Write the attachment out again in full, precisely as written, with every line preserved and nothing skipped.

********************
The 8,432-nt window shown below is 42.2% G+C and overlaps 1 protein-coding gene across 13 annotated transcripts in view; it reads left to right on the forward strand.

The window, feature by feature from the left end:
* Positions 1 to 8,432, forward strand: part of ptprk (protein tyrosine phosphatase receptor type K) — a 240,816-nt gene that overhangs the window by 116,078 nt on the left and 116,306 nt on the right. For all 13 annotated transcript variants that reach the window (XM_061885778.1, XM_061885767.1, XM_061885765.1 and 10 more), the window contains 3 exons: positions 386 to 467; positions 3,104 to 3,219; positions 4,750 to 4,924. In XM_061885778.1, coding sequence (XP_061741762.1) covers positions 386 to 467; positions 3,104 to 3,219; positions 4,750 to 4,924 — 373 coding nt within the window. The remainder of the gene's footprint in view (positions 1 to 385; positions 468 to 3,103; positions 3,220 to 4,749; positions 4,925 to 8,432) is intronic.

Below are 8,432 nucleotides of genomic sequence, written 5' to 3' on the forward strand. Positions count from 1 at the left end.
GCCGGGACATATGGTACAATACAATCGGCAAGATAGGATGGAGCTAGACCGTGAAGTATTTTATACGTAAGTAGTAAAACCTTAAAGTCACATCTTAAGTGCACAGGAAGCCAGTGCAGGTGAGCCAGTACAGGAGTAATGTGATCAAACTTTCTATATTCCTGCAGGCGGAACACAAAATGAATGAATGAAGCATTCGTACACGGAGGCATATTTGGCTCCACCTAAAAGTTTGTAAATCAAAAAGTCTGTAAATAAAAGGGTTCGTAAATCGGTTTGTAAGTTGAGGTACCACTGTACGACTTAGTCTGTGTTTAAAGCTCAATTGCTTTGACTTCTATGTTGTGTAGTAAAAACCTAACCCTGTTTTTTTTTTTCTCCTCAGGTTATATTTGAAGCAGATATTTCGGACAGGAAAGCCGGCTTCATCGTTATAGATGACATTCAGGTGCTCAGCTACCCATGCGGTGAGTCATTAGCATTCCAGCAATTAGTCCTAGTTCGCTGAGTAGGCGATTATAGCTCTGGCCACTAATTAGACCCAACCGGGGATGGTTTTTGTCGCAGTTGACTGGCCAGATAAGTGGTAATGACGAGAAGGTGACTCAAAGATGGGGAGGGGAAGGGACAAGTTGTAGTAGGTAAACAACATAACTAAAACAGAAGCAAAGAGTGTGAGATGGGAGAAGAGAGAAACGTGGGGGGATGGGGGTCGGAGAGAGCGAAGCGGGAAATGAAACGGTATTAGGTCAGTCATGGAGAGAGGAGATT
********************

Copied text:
The 8,432-nt window shown below is 42.2% G+C and overlaps 1 protein-coding gene across 13 annotated transcripts in view; it reads left to right on the forward strand.

The window, feature by feature from the left end:
* Positions 1 to 8,432, forward strand: part of ptprk (protein tyrosine phosphatase receptor type K) — a 240,816-nt gene that overhangs the window by 116,078 nt on the left and 116,306 nt on the right. For all 13 annotated transcript variants that reach the window (XM_061885778.1, XM_061885767.1, XM_061885765.1 and 10 more), the window contains 3 exons: positions 386 to 467; positions 3,104 to 3,219; positions 4,750 to 4,924. In XM_061885778.1, coding sequence (XP_061741762.1) covers positions 386 to 467; positions 3,104 to 3,219; positions 4,750 to 4,924 — 373 coding nt within the window. The remainder of the gene's footprint in view (positions 1 to 385; positions 468 to 3,103; positions 3,220 to 4,749; positions 4,925 to 8,432) is intronic.

Below are 8,432 nucleotides of genomic sequence, written 5' to 3' on the forward strand. Positions count from 1 at the left end.
GCCGGGACATATGGTACAATACAATCGGCAAGATAGGATGGAGCTAGACCGTGAAGTATTTTATACGTAAGTAGTAAAACCTTAAAGTCACATCTTAAGTGCACAGGAAGCCAGTGCAGGTGAGCCAGTACAGGAGTAATGTGATCAAACTTTCTATATTCCTGCAGGCGGAACACAAAATGAATGAATGAAGCATTCGTACACGGAGGCATATTTGGCTCCACCTAAAAGTTTGTAAATCAAAAAGTCTGTAAATAAAAGGGTTCGTAAATCGGTTTGTAAGTTGAGGTACCACTGTACGACTTAGTCTGTGTTTAAAGCTCAATTGCTTTGACTTCTATGTTGTGTAGTAAAAACCTAACCCTGTTTTTTTTTTTCTCCTCAGGTTATATTTGAAGCAGATATTTCGGACAGGAAAGCCGGCTTCATCGTTATAGATGACATTCAGGTGCTCAGCTACCCATGCGGTGAGTCATTAGCATTCCAGCAATTAGTCCTAGTTCGCTGAGTAGGCGATTATAGCTCTGGCCACTAATTAGACCCAACCGGGGATGGTTTTTGTCGCAGTTGACTGGCCAGATAAGTGGTAATGACGAGAAGGTGACTCAAAGATGGGGAGGGGAAGGGACAAGTTGTAGTAGGTAAACAACATAACTAAAACAGAAGCAAAGAGTGTGAGATGGGAGAAGAGAGAAACGTGGGGGGATGGGGGTCGGAGAGAGCGAAGCGGGAAATGAAACGGTATTAGGTCAGTCATGGAGAGAGGAGATT